This delightful family film is set in a beautiful Caribbean island with great aesthetics. After seeing some of the press materials, I was anticipating a fun story about a young teen girl who battled for the small-town coastal life where she lives versus the life her city dwelling grandparents want for her.
The promotional materials center the story around Annabel, the 14-year-old girl, teaming with her friends to battle her out-of-town grandparents. The available family study guide also references all kinds of heart-warming themes including courage, forgiveness, and faith. But that is not what the film is about.
The film is about Annabel’s fisherman grandfather, Jonah, who overcame alcoholism to properly take care of his granddaughter in the way Annabel’s parents requested before their accident. Thematically the story is about choosing the moral high-ground, which cultivates and drives respect from others.
The final story turned out very different than what the marketing team, or maybe even the director originally thought. In any case, you can image my surprise to learn the promotions did not match the actual story. Thankfully many of the performances overshadowed this mishap.
Peter Woodward, who plays Jonah, gave an award-worthy performance. He certainly lived up to the talents gained through his long career. His character’s love interest, Desaray, played by Dionne Lea, also gave a solid performance. While she has more potential than this script allowed her to explore, I’m confident we will see her rise in the actor rankings quickly after a few more films get under her belt.
Tyler Jade Nixon played Annabel. Instead of playing the protagonist as marketing led me to believe, she was clearly the archetype or the Obi-Wan Kenobi of the story. Her character saw to everyone’s emotional needs and fully supported her grandfather to the best of her ability.
Bob Bledsoe, most known for his role in Parks and Recreation, played a character who shifted back and forth from being a comedic bubbling fool to a shady lawyer. He brought life to the screen with every appearance and quickly reminded the audience that the film was created for ages 6-12, although the Dove Foundation, who gave their family seal of approval, suggests ages 7-18.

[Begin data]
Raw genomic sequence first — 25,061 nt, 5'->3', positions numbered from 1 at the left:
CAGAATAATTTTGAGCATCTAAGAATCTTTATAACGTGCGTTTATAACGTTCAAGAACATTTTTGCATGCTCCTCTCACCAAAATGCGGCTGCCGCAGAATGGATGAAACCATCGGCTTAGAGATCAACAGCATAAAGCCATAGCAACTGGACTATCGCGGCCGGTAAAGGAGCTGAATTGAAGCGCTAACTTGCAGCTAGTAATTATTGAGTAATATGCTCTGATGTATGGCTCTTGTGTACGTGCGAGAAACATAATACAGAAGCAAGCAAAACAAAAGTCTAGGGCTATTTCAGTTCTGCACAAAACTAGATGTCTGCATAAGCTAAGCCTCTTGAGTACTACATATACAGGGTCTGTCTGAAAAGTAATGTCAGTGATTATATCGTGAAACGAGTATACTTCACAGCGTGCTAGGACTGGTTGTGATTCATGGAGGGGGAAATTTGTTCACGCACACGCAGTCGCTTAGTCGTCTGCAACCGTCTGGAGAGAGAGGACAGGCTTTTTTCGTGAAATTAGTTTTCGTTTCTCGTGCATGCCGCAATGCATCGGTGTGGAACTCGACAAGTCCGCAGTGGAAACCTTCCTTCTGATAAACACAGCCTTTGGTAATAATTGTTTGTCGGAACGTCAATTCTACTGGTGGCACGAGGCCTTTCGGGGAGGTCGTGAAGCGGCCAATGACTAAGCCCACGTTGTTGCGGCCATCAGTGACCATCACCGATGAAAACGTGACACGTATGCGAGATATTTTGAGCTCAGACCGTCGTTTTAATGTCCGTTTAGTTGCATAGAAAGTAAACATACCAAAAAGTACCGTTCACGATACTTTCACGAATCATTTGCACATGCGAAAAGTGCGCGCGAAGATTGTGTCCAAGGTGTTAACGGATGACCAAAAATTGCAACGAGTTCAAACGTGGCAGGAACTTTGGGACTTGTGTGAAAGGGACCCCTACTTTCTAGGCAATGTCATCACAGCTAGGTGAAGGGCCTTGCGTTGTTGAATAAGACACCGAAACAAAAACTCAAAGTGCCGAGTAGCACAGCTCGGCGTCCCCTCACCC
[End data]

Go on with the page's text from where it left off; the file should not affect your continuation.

There are other mishaps with this story like the main plot point not starting until 28-minutes into the film. Prior to that a viewer has to be content watching the beautiful scenery cut together like an extended music video with interrupting vignettes. Each segment revealing what a typical day looks like for Jonah, Annabel, and her dolphin friend, Mitzy.
Overall the production team did a good job with its limited budget. Director, Mike Disa, known for his work on shows for younger kids, did a good job trying to make the script work for a more intimate budget. Due to the limitations, the courtroom scene takes place in a conference room. The ocean front conservatory teaming with wildlife is mostly imagined, as it is only revealed through the pier area, a dolphin, and two parrots.
The best part of Dolphin Island for me was its position on morals. The film built a respect for anyone and everyone who chose to live a moral life over a selfish life—a powerful message for the times we live in.
This could have been the film’s greatest achievement, especially if done in a way that kids could emulate the character’s choices. However, most of the morality was played unrealistically, not giving the viewers a real understanding of how to stand up for what is right in their real world.
An example of this disconnect from reality was seen in Bledsoe’s lawyer character making the decision to call the judge and confess his crime at the end of the story. He wasn’t jailed or disbarred. Instead, he was forgiven.
I think the director forgot that forgiveness doesn’t necessarily mean erase or forget the crime. Forgiveness believes in payment in full and an opportunity for a second chance. The short scene should’ve just been left out of the story since it didn’t move the story forward, especially since it raised more questions for young viewers than the value of resolving the minor subplot brought to bear.
Frankly, I think if the film was re-edited to get into the story quicker and the promotions were about Jonah and how Annabel fought with him for what was right, this film would get lots of traction. I’d like to hear your opinion on this film. You can find it available for rent and purchase at most of the major digital release outlets.
Copyright 2021 by CJ Powers
Disclosure of Material Connection: I received one or more of the products or services mentioned above for free in hopes that I would mention it on my blog. Regardless, I only recommend products or services I use personally and believe will be good for my readers. I am disclosing this in accordance with the Federal Trade Commission’s 16 CFR, Part 255: “Guides Concerning the Use of Endorsements and Testimonials in Advertising.”